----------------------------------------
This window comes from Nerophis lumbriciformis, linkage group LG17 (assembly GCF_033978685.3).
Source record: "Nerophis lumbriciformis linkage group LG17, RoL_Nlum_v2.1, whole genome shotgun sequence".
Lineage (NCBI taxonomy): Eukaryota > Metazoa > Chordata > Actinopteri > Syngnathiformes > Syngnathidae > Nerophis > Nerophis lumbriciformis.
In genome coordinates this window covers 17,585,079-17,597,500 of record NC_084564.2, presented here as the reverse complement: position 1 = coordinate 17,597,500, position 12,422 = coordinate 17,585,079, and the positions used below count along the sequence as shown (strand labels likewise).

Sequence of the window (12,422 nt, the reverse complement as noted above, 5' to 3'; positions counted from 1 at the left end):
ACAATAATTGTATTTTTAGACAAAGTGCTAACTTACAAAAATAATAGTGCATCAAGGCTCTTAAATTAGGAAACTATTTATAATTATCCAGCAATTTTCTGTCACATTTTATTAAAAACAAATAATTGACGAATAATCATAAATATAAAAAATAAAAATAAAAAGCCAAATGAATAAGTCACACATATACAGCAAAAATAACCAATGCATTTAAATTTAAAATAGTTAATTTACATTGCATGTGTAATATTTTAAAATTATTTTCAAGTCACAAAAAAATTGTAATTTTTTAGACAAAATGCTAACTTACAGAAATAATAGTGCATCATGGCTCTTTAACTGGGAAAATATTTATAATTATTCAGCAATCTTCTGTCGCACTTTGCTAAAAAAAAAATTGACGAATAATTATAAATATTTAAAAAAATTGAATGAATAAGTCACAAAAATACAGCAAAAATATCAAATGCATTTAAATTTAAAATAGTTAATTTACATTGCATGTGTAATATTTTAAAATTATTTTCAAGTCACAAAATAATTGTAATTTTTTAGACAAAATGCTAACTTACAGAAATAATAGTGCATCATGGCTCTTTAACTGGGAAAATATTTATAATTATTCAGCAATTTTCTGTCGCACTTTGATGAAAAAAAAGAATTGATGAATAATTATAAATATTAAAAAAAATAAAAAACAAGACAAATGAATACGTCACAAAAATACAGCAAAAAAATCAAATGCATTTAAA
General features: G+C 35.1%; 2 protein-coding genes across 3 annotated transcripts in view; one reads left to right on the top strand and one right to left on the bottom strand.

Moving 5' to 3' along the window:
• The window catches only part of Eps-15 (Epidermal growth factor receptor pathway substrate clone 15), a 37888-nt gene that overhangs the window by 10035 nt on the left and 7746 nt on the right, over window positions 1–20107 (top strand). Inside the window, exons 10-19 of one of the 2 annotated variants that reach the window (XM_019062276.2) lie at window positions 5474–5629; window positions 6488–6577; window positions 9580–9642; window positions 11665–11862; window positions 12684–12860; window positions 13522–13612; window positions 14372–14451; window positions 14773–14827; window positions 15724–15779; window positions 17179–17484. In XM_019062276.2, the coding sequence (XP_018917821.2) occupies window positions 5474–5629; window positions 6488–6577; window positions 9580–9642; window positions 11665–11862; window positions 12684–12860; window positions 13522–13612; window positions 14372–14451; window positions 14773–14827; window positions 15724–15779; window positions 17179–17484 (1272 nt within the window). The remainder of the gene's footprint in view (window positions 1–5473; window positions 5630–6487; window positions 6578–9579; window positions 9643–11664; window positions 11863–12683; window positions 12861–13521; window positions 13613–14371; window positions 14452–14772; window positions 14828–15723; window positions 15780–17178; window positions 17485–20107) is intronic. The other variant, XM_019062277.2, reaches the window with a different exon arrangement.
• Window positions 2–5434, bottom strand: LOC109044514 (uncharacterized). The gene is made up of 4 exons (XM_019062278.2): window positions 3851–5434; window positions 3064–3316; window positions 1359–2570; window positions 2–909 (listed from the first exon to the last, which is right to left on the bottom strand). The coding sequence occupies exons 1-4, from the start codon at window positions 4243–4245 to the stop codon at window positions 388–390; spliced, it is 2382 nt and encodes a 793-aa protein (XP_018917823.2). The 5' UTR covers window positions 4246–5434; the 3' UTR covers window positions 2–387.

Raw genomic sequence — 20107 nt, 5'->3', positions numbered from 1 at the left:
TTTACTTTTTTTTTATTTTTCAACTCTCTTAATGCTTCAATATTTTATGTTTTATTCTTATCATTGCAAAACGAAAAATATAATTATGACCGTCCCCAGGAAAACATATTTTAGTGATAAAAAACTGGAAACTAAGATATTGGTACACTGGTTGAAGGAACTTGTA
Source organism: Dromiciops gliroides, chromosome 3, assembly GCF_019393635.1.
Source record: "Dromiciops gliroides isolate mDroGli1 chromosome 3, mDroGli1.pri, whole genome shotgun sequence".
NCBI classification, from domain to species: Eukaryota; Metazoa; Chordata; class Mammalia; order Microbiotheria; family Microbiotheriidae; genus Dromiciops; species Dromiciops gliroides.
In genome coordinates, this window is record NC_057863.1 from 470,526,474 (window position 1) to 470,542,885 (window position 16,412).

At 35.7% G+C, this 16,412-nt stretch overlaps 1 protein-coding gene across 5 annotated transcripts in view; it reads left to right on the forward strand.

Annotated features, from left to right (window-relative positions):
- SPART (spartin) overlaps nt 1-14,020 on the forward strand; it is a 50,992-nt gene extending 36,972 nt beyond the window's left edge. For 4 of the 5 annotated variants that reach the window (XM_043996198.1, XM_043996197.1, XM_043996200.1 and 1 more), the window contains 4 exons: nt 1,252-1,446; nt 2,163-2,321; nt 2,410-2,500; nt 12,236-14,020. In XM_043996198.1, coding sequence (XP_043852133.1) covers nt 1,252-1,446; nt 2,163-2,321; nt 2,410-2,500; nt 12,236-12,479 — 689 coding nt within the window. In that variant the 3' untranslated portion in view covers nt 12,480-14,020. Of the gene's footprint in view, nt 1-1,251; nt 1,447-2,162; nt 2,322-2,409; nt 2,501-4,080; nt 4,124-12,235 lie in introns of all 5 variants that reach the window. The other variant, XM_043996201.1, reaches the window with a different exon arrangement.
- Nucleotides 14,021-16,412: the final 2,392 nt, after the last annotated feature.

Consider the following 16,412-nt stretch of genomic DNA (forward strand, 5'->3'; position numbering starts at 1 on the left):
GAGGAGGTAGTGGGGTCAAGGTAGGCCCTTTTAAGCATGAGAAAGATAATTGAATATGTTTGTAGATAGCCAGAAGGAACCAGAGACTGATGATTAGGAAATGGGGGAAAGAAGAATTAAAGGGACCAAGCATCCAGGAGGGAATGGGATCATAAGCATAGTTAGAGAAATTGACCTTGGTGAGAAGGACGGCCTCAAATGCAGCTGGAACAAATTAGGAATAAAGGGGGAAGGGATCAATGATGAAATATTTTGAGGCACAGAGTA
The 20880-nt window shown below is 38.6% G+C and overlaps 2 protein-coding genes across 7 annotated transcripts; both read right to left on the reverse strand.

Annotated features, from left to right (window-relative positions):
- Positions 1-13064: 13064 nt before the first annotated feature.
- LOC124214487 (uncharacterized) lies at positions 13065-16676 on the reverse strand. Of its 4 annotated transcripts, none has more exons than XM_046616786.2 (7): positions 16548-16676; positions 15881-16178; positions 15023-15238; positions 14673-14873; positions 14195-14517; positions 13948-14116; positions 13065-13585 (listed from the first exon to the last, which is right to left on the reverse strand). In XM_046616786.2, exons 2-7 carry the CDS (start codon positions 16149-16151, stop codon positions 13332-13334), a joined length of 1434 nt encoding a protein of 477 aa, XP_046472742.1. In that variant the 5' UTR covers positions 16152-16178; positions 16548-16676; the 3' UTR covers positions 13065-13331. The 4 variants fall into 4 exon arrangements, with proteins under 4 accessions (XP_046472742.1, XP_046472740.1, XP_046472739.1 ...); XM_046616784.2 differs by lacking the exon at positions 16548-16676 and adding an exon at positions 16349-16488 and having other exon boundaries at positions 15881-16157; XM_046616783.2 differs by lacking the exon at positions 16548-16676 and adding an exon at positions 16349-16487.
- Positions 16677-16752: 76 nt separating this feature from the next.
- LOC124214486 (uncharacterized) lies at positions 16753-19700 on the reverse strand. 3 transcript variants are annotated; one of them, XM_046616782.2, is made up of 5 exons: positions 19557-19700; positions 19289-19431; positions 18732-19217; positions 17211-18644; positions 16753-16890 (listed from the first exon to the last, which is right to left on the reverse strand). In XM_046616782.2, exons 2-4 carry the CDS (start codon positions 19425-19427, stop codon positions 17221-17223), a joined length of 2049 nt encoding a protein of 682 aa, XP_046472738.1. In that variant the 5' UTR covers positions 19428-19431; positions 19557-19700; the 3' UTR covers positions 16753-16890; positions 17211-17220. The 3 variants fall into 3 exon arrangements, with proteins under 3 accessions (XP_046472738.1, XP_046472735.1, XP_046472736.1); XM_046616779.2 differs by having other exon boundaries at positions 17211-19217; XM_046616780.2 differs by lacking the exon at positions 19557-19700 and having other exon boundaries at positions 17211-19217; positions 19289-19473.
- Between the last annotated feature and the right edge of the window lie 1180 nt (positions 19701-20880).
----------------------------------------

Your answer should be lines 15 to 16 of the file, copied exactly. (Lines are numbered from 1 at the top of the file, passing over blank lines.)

NCBI classification, from domain to species: Eukaryota; Metazoa; Chordata; class Mammalia; order Microbiotheria; family Microbiotheriidae; genus Dromiciops; species Dromiciops gliroides.
In genome coordinates, this window is record NC_057863.1 from 470,526,474 (window position 1) to 470,542,885 (window position 16,412).